Posts Tagged ‘BSA Optics’

Testing BSA’s 2X20 pistol scope: Part 2

by B.B. Pelletier

Part 1


Beeman P1 pistol with a BSA 2×20 pistol scope mounted on BKL risers.

Once again, it’s time for me to fasten ice skates to the bottom of a stepladder, then try to skate across bumpy ice while carrying a flask of nitroglycerin. Seriously, that is how it feels to trust in something that all your life you’ve avoided because you felt it was too imprecise. Pistols and scopes just don’t mix in B.B. Pelletier’s world. But, today’s Part 2 of the test of BSA’s 2×20 pistol scope. It’s mounted on my Beeman P1 pistol, and I’m using BKL’s new 556 riser blocks to clamp to the P1 dovetail. I selected a pair of nondescript Weaver rings to hold the scope. They’re matte silver, so they don’t even match the finish on the pistol and the scope, but they work perfectly. You could use Hawke Weaver rings and do very well.

Last time, I was at 10 meters and wondering whether I would put a round through the wall behind the target trap. This time, I backed up to 25 yards — three rooms away from the target and wondered what damage I would wreak upon our house. Normally, I shoot handguns at this distance on a range, so this was a first. Even when I’ve tested other air pistols at long range, I’ve always shot out the bedroom window, but now I was trusting myself to keep them all on the target paper 75 feet away. Spooky!

No noticeable parallax
One reader asked me about parallax, but I was too busy not shooting the walls in the first test to notice whether or not the crosshairs moved when you move your head.

They don’t. Instead the entire image goes black. So, if you can see the image, no amount of head movement will make the crosshairs move on the target. If the image goes black, you’re done, anyway. Time to reposition the gun.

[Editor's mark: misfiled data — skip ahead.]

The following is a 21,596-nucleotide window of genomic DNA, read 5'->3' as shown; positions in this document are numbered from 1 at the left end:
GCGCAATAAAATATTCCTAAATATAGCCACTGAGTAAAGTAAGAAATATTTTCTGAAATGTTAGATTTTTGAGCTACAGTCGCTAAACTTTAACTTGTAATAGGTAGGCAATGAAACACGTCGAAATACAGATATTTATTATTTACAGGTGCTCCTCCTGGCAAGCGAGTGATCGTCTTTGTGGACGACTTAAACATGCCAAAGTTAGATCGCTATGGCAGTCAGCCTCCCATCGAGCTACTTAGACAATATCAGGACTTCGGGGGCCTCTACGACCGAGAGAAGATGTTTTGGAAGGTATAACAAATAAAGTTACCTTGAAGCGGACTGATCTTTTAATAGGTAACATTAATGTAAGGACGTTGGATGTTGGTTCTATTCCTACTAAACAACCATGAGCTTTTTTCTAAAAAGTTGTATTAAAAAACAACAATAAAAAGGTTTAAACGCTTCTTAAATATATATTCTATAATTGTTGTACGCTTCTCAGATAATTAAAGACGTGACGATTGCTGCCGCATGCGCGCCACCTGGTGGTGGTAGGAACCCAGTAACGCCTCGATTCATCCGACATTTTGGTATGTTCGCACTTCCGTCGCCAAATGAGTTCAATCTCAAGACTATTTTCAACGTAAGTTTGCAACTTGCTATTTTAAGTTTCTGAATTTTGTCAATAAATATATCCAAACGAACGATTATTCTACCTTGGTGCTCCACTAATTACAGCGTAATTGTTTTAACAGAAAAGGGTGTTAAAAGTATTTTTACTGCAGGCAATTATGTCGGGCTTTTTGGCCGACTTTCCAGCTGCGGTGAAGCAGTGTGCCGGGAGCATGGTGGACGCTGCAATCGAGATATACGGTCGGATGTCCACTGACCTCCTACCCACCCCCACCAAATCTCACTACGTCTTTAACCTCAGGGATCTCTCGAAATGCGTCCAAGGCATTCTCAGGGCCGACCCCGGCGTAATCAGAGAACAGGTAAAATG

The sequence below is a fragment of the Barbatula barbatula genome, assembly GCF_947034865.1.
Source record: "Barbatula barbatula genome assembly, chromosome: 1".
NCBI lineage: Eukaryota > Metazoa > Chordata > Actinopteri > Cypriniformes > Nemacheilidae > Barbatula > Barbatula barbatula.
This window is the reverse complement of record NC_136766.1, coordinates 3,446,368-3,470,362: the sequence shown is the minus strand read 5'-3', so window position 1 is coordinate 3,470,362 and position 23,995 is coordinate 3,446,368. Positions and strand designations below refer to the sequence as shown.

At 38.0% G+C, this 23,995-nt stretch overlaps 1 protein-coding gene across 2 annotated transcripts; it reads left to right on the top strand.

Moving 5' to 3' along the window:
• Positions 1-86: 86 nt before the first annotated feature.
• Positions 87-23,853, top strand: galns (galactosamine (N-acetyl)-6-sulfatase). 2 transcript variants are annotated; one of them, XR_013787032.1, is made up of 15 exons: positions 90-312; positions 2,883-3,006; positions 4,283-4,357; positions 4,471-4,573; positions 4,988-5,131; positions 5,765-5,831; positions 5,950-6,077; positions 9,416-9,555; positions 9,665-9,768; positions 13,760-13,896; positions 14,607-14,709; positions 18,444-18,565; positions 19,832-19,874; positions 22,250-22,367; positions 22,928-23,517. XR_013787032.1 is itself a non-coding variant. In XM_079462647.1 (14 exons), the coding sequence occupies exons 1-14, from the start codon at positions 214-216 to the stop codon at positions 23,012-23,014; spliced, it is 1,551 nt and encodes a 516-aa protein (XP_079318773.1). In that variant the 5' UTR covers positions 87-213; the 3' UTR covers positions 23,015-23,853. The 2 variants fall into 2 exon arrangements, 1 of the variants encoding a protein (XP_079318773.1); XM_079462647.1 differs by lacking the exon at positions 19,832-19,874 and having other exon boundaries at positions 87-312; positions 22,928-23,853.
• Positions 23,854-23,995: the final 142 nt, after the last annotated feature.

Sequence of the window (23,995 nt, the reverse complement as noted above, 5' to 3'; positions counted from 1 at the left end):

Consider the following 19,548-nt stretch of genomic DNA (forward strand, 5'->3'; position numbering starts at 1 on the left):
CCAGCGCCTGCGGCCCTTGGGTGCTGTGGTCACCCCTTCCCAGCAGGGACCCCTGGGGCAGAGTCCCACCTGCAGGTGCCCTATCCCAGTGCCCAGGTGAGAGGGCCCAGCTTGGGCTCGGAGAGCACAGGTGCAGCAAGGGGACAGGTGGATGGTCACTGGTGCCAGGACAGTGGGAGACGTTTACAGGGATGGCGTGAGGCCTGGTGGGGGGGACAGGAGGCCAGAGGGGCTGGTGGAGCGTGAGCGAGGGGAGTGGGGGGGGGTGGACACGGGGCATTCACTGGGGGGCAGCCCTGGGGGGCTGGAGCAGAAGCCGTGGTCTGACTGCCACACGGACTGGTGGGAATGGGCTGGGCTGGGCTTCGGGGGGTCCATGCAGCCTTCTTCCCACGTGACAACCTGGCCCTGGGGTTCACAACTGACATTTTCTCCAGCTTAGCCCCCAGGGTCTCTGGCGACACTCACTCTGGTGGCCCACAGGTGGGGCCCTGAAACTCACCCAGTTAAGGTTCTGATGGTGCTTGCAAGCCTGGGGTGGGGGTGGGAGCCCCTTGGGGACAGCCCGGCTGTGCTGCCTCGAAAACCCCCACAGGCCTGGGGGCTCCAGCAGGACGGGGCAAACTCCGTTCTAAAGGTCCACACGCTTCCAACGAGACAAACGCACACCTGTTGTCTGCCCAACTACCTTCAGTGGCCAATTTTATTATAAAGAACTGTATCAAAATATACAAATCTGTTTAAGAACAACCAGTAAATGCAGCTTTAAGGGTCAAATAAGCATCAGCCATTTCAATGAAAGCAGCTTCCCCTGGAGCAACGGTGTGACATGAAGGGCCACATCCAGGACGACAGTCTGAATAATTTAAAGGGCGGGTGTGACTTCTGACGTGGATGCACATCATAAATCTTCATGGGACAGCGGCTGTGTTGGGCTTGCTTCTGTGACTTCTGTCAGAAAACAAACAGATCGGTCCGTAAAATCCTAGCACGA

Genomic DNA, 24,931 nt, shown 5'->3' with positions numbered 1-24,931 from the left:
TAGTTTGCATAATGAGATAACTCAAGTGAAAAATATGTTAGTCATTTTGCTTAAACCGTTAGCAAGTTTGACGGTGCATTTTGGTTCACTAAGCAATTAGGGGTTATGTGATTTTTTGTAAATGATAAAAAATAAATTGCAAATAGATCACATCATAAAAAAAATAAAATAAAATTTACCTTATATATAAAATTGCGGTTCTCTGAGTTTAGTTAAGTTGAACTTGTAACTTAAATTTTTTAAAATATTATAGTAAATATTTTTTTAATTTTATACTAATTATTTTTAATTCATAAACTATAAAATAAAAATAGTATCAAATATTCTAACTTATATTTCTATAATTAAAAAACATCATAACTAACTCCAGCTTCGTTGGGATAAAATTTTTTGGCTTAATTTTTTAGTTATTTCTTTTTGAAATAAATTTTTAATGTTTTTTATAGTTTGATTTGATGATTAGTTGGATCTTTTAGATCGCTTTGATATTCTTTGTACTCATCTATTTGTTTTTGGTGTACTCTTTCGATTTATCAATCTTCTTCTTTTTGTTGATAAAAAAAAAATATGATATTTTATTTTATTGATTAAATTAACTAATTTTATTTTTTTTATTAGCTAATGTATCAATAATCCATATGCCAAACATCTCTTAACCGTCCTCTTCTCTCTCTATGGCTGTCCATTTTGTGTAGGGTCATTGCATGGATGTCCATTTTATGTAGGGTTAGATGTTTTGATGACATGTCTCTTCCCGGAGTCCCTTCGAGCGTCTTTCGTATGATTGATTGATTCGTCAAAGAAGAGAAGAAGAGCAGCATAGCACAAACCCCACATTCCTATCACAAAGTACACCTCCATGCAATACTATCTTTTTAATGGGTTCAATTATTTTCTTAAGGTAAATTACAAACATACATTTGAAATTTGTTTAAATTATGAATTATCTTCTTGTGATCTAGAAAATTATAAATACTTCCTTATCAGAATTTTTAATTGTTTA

Parallax, of course, is the apparent movement of the crosshairs against the target; if your head is not always in exactly the same place, you’ll aim at different places on the target. With a rifle, you have a stock into which you press your cheek; but with a pistol, there’s no similar cue, so this was a good question. It appears the scope manufacturers have figured it correctly. At least BSA Optics has.

Shooting
I was genuinely afraid that the pellet would not hit the target from 25 yards. After the first shot, I trained binoculars on the target to see where the pellet had gone. Because I was still shooting Crosman Premier lite pellets, I could not see the small ragged hole even through the binoculars, so I walked down and checked the target. Surprise! Even though the crosshairs had been moving all around the bull, there was a neat hole cutting the nine ring at one o’clock.

The next nine pellets also hit the target paper and gave me a group that measures 2.92 inches. I’ll be the first to admit this groups does not look that good, but please take into account that it was shot by a handgun at 25 yards. If I did this well with a .45 ACP, I’d be smiling. Of course, the big holes left by the bullets would make the group seem proportionately smaller.


Doesn’t look like a good group until you realize that it was shot at 25 yards! I’m just happy all the shots hit the paper.

I wasn’t satisfied with that group — other than all shots hit the paper. I modified my hold by holding the butt of the gun just in front of the sandbag rest, where before the gun had been six inches in front of the bag.

Group two was only slightly smaller, at 2.675 inches. If you look at it, eight of the shots made a group measuring just 1.743 inches. That seems a lot better to me.